By Victor Ochieng
George Morris, the President of The FRAMEWORK, gave a similar account about his company, which he said was doing very well with a large client engagement. Things went on smoothly and his biggest client started engaging them more, resulting in healthier inward revenue flow. Morris was wary of letting one client account for over 20% of his company’s revenue, but he fell for this client because of excitement about the potential of their cordial working relationship. The future looked brighter and they let the client go beyond the 20% threshold.
At some point, the two companies started discussing a large, long-term engagement. It’s actually their client that brought up the issue, showing how excited their company was working with Morris’ company. Considering the nature of the expected engagement and how secure it appeared, Morris went into hiring decisions before even sealing a deal with the client company. He did so in readiness for the new workload expected as soon as the two inked a multiyear deal. The prospect looked so good that Morris stopped looking for other clients.
After Morris’ team submitted their proposal to the client, no response came. Weeks passed by, but the typically chatty client wasn’t saying anything. He would later learn that the client company had frozen all vendor work due to poor financial performance.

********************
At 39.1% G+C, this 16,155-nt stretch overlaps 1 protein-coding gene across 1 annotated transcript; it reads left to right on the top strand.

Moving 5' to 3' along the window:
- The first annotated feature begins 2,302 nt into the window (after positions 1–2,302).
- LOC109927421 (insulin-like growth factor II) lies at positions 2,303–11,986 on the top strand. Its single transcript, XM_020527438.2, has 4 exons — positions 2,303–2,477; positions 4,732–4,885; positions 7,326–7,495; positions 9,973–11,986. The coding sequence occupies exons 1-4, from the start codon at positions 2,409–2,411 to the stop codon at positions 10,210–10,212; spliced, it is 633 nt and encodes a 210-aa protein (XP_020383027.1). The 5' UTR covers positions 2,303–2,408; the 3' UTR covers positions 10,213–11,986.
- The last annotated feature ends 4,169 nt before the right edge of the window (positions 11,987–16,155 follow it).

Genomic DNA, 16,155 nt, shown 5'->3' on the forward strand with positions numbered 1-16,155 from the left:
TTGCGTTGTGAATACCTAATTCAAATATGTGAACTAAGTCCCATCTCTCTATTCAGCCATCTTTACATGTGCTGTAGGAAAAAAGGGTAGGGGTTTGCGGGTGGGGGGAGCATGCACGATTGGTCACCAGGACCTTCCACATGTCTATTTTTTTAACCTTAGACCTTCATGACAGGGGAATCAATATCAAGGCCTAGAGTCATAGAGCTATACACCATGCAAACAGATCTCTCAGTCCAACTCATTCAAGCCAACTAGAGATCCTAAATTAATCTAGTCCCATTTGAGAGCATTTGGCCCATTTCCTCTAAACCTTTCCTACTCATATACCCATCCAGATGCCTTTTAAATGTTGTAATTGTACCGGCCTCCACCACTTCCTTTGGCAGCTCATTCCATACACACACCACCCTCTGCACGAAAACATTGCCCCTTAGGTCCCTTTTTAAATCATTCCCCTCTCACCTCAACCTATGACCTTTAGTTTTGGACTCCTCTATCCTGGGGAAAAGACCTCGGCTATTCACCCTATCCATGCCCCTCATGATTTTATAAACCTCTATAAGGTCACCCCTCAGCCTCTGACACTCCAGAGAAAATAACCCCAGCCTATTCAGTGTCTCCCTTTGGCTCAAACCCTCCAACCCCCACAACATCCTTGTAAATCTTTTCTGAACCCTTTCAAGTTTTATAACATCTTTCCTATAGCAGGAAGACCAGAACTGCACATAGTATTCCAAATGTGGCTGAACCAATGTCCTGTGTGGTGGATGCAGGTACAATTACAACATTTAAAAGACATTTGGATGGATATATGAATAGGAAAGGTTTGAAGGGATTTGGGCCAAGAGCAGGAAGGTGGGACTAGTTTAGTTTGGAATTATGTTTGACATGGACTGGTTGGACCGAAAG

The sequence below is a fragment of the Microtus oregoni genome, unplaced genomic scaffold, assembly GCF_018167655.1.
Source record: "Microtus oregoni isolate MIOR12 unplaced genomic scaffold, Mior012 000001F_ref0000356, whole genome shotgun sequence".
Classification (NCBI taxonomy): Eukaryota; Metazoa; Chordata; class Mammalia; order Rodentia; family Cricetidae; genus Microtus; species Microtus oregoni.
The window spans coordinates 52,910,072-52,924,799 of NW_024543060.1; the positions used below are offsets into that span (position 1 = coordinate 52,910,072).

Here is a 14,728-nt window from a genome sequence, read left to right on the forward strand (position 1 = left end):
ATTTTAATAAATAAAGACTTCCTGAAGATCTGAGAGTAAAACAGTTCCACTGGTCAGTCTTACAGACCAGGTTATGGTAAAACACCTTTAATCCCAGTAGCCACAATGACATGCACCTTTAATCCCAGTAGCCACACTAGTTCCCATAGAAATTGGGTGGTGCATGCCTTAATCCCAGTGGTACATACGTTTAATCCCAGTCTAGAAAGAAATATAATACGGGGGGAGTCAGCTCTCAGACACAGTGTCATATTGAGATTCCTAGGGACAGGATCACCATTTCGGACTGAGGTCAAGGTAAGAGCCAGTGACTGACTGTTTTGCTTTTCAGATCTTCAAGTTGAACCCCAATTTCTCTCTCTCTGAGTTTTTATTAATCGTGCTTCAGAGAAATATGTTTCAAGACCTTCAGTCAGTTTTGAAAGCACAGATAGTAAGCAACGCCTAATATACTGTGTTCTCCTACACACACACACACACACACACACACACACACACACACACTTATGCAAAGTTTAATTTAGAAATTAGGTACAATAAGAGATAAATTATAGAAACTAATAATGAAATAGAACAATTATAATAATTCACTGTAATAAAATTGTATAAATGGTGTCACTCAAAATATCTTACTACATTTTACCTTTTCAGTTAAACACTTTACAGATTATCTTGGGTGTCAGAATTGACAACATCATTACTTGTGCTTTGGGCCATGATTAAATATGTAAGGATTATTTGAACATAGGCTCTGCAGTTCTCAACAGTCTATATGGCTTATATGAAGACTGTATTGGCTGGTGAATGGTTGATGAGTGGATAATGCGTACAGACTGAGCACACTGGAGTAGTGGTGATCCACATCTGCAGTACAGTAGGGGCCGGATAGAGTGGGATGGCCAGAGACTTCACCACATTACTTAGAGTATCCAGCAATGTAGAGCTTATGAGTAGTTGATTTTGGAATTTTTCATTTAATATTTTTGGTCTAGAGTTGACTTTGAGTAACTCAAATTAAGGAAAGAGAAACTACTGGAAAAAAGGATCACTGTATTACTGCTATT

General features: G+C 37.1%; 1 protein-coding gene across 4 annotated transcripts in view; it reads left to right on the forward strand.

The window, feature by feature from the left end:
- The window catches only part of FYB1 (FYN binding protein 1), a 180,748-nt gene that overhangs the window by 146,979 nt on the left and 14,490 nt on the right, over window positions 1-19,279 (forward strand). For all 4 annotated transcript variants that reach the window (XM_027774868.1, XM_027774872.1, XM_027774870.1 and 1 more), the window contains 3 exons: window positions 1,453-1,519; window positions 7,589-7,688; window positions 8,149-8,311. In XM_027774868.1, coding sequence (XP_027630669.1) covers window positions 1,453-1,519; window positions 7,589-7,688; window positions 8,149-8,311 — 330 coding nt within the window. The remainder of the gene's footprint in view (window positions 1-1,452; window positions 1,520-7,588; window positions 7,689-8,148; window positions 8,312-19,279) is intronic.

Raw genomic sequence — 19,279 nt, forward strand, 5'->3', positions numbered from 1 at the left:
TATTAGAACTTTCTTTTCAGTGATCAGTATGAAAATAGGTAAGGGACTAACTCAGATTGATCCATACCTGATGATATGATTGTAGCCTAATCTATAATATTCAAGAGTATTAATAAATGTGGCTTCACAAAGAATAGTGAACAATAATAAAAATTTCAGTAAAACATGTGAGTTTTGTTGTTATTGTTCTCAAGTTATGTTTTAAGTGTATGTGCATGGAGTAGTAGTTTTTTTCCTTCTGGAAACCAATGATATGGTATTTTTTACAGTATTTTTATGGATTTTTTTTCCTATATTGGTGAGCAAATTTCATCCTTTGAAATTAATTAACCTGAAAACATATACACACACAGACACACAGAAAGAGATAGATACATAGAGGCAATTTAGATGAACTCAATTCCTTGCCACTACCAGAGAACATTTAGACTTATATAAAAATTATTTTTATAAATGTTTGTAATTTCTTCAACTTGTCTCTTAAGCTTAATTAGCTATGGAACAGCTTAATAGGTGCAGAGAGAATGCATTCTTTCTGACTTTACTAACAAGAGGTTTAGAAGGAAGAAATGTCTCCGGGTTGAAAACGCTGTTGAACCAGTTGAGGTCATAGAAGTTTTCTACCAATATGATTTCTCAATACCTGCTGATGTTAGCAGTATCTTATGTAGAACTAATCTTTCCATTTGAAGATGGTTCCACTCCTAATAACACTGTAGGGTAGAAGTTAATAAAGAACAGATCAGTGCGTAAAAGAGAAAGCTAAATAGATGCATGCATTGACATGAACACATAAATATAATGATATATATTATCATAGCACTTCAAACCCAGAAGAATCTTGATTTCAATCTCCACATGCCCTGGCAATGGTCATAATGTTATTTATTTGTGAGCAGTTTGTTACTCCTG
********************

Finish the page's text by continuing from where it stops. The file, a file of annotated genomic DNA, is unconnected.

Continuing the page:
That was a big disappointment for Morris. He felt compelled to cut down his staff, going as far as sending away some employees who had been with his company for more than four years. Moreover, his company was compelled to sublet its space and lease a smaller one.
Morris and his team started building a new clientele, taking advantage of every opportunity that came knocking. He had to augment his team with some freelancers to meet client expectations. In about four months time, things stabilized and the company started hiring. They also moved to a bigger and better office that complemented the company’s image.
After that experience, Morris said he’ll never again make the mistake of focusing on a single client at the expense of others. He adds that he wouldn’t let a single client control a significant portion of his company’s revenue stream.
Looking back, he says he should have at least created a bridge contract to the fascinating multiyear deal he was expecting before adding any workers to his team.
To avoid a repeat of such a costly mistake, Morris has delegated several operational decisions to a wider team of company directors. He says they’re now better placed to forecast and weigh risks. He’s also made a decision never to hire people in expectation of an engagement unless the deal is signed and a contract is in hand.